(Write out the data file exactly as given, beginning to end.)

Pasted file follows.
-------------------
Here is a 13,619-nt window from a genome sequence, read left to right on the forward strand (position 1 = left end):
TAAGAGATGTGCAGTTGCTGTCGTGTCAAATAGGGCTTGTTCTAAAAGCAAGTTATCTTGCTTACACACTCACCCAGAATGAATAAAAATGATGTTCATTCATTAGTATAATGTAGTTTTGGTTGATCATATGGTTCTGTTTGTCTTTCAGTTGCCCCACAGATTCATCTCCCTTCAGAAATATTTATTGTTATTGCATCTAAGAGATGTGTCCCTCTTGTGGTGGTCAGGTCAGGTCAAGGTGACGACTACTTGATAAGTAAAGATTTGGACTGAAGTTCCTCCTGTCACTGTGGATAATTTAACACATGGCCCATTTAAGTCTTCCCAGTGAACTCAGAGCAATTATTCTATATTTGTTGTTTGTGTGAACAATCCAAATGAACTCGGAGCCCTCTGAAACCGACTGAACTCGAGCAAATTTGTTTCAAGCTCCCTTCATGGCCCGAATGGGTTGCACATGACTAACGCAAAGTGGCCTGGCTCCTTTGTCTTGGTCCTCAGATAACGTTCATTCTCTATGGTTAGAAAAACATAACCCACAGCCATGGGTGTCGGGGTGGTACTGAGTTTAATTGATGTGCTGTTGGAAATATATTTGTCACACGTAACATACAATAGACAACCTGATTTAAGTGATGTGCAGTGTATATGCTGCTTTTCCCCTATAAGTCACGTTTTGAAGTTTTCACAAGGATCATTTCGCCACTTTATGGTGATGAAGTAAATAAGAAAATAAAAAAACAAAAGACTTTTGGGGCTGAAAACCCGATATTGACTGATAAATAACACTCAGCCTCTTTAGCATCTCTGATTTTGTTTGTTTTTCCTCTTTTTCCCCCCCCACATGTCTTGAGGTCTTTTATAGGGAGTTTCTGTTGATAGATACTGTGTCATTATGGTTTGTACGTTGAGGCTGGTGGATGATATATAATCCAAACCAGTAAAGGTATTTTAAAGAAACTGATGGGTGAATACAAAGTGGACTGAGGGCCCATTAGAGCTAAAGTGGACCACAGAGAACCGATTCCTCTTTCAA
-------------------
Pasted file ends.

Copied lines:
Here is a 13,619-nt window from a genome sequence, read left to right on the forward strand (position 1 = left end):
TAAGAGATGTGCAGTTGCTGTCGTGTCAAATAGGGCTTGTTCTAAAAGCAAGTTATCTTGCTTACACACTCACCCAGAATGAATAAAAATGATGTTCATTCATTAGTATAATGTAGTTTTGGTTGATCATATGGTTCTGTTTGTCTTTCAGTTGCCCCACAGATTCATCTCCCTTCAGAAATATTTATTGTTATTGCATCTAAGAGATGTGTCCCTCTTGTGGTGGTCAGGTCAGGTCAAGGTGACGACTACTTGATAAGTAAAGATTTGGACTGAAGTTCCTCCTGTCACTGTGGATAATTTAACACATGGCCCATTTAAGTCTTCCCAGTGAACTCAGAGCAATTATTCTATATTTGTTGTTTGTGTGAACAATCCAAATGAACTCGGAGCCCTCTGAAACCGACTGAACTCGAGCAAATTTGTTTCAAGCTCCCTTCATGGCCCGAATGGGTTGCACATGACTAACGCAAAGTGGCCTGGCTCCTTTGTCTTGGTCCTCAGATAACGTTCATTCTCTATGGTTAGAAAAACATAACCCACAGCCATGGGTGTCGGGGTGGTACTGAGTTTAATTGATGTGCTGTTGGAAATATATTTGTCACACGTAACATACAATAGACAACCTGATTTAAGTGATGTGCAGTGTATATGCTGCTTTTCCCCTATAAGTCACGTTTTGAAGTTTTCACAAGGATCATTTCGCCACTTTATGGTGATGAAGTAAATAAGAAAATAAAAAAACAAAAGACTTTTGGGGCTGAAAACCCGATATTGACTGATAAATAACACTCAGCCTCTTTAGCATCTCTGATTTTGTTTGTTTTTCCTCTTTTTCCCCCCCCACATGTCTTGAGGTCTTTTATAGGGAGTTTCTGTTGATAGATACTGTGTCATTATGGTTTGTACGTTGAGGCTGGTGGATGATATATAATCCAAACCAGTAAAGGTATTTTAAAGAAACTGATGGGTGAATACAAAGTGGACTGAGGGCCCATTAGAGCTAAAGTGGACCACAGAGAACCGATTCCTCTTTCAA